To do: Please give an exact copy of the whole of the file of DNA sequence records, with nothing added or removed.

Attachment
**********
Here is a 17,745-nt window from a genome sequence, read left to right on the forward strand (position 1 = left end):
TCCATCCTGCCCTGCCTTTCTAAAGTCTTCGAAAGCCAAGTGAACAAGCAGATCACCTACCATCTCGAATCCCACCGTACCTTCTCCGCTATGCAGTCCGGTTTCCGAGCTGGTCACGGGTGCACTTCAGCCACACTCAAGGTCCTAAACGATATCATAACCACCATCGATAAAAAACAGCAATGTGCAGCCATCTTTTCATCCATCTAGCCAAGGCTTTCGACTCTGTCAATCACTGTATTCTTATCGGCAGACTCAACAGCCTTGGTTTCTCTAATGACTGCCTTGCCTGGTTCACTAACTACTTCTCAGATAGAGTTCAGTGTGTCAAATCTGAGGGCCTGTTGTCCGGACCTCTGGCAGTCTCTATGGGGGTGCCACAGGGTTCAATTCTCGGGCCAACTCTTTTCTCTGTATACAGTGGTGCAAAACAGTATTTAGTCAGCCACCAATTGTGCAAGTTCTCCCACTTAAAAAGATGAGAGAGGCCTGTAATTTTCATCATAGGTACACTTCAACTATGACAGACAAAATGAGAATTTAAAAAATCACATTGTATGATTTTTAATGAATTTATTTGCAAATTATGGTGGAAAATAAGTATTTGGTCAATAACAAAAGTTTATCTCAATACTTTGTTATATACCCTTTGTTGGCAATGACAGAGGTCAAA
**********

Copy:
Here is a 17,745-nt window from a genome sequence, read left to right on the forward strand (position 1 = left end):
TCCATCCTGCCCTGCCTTTCTAAAGTCTTCGAAAGCCAAGTGAACAAGCAGATCACCTACCATCTCGAATCCCACCGTACCTTCTCCGCTATGCAGTCCGGTTTCCGAGCTGGTCACGGGTGCACTTCAGCCACACTCAAGGTCCTAAACGATATCATAACCACCATCGATAAAAAACAGCAATGTGCAGCCATCTTTTCATCCATCTAGCCAAGGCTTTCGACTCTGTCAATCACTGTATTCTTATCGGCAGACTCAACAGCCTTGGTTTCTCTAATGACTGCCTTGCCTGGTTCACTAACTACTTCTCAGATAGAGTTCAGTGTGTCAAATCTGAGGGCCTGTTGTCCGGACCTCTGGCAGTCTCTATGGGGGTGCCACAGGGTTCAATTCTCGGGCCAACTCTTTTCTCTGTATACAGTGGTGCAAAACAGTATTTAGTCAGCCACCAATTGTGCAAGTTCTCCCACTTAAAAAGATGAGAGAGGCCTGTAATTTTCATCATAGGTACACTTCAACTATGACAGACAAAATGAGAATTTAAAAAATCACATTGTATGATTTTTAATGAATTTATTTGCAAATTATGGTGGAAAATAAGTATTTGGTCAATAACAAAAGTTTATCTCAATACTTTGTTATATACCCTTTGTTGGCAATGACAGAGGTCAAA